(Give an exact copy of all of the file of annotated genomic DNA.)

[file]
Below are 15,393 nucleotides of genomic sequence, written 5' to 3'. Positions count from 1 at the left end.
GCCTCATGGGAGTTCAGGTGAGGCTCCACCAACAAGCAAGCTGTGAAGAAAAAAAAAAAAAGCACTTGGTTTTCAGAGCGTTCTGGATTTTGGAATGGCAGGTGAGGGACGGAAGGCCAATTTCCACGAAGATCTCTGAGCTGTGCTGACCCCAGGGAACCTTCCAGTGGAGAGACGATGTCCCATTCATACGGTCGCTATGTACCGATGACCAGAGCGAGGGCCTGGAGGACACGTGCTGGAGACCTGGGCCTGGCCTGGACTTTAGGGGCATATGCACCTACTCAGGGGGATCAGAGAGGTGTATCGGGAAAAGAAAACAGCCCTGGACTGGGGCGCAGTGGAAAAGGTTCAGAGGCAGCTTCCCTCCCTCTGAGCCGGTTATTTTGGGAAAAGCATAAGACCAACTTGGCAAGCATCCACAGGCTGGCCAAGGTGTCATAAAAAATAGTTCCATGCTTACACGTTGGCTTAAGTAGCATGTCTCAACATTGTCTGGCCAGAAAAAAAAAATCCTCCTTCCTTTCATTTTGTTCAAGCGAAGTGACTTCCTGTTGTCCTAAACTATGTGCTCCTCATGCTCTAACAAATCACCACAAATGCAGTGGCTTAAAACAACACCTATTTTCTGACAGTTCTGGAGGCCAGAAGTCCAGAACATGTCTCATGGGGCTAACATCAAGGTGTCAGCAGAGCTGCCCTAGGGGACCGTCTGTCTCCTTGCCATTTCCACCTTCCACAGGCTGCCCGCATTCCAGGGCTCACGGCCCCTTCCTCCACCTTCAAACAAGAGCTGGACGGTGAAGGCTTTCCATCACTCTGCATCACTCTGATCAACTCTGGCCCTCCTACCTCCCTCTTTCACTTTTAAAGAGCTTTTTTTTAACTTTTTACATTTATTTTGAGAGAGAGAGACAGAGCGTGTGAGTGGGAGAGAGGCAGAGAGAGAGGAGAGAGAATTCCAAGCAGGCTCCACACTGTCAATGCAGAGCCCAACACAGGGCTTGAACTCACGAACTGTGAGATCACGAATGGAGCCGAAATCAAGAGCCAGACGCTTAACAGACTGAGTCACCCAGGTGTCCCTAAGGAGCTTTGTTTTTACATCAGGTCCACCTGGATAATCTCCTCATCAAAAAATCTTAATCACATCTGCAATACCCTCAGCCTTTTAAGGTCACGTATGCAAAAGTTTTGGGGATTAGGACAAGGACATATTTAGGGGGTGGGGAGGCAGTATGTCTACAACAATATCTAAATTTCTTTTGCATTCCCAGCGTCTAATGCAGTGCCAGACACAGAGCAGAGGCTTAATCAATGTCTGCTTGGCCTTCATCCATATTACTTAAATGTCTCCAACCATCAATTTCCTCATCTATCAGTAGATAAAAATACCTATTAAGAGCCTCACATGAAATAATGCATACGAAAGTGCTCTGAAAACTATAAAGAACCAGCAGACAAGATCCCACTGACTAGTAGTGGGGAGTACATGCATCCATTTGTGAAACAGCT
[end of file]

Below are 15,393 nucleotides of genomic sequence, written 5' to 3'. Positions count from 1 at the left end.
GCCTCATGGGAGTTCAGGTGAGGCTCCACCAACAAGCAAGCTGTGAAGAAAAAAAAAAAAAGCACTTGGTTTTCAGAGCGTTCTGGATTTTGGAATGGCAGGTGAGGGACGGAAGGCCAATTTCCACGAAGATCTCTGAGCTGTGCTGACCCCAGGGAACCTTCCAGTGGAGAGACGATGTCCCATTCATACGGTCGCTATGTACCGATGACCAGAGCGAGGGCCTGGAGGACACGTGCTGGAGACCTGGGCCTGGCCTGGACTTTAGGGGCATATGCACCTACTCAGGGGGATCAGAGAGGTGTATCGGGAAAAGAAAACAGCCCTGGACTGGGGCGCAGTGGAAAAGGTTCAGAGGCAGCTTCCCTCCCTCTGAGCCGGTTATTTTGGGAAAAGCATAAGACCAACTTGGCAAGCATCCACAGGCTGGCCAAGGTGTCATAAAAAATAGTTCCATGCTTACACGTTGGCTTAAGTAGCATGTCTCAACATTGTCTGGCCAGAAAAAAAAAATCCTCCTTCCTTTCATTTTGTTCAAGCGAAGTGACTTCCTGTTGTCCTAAACTATGTGCTCCTCATGCTCTAACAAATCACCACAAATGCAGTGGCTTAAAACAACACCTATTTTCTGACAGTTCTGGAGGCCAGAAGTCCAGAACATGTCTCATGGGGCTAACATCAAGGTGTCAGCAGAGCTGCCCTAGGGGACCGTCTGTCTCCTTGCCATTTCCACCTTCCACAGGCTGCCCGCATTCCAGGGCTCACGGCCCCTTCCTCCACCTTCAAACAAGAGCTGGACGGTGAAGGCTTTCCATCACTCTGCATCACTCTGATCAACTCTGGCCCTCCTACCTCCCTCTTTCACTTTTAAAGAGCTTTTTTTTAACTTTTTACATTTATTTTGAGAGAGAGAGACAGAGCGTGTGAGTGGGAGAGAGGCAGAGAGAGAGGAGAGAGAATTCCAAGCAGGCTCCACACTGTCAATGCAGAGCCCAACACAGGGCTTGAACTCACGAACTGTGAGATCACGAATGGAGCCGAAATCAAGAGCCAGACGCTTAACAGACTGAGTCACCCAGGTGTCCCTAAGGAGCTTTGTTTTTACATCAGGTCCACCTGGATAATCTCCTCATCAAAAAATCTTAATCACATCTGCAATACCCTCAGCCTTTTAAGGTCACGTATGCAAAAGTTTTGGGGATTAGGACAAGGACATATTTAGGGGGTGGGGAGGCAGTATGTCTACAACAATATCTAAATTTCTTTTGCATTCCCAGCGTCTAATGCAGTGCCAGACACAGAGCAGAGGCTTAATCAATGTCTGCTTGGCCTTCATCCATATTACTTAAATGTCTCCAACCATCAATTTCCTCATCTATCAGTAGATAAAAATACCTATTAAGAGCCTCACATGAAATAATGCATACGAAAGTGCTCTGAAAACTATAAAGAACCAGCAGACAAGATCCCACTGACTAGTAGTGGGGAGTACATGCATCCATTTGTGAAACAGCT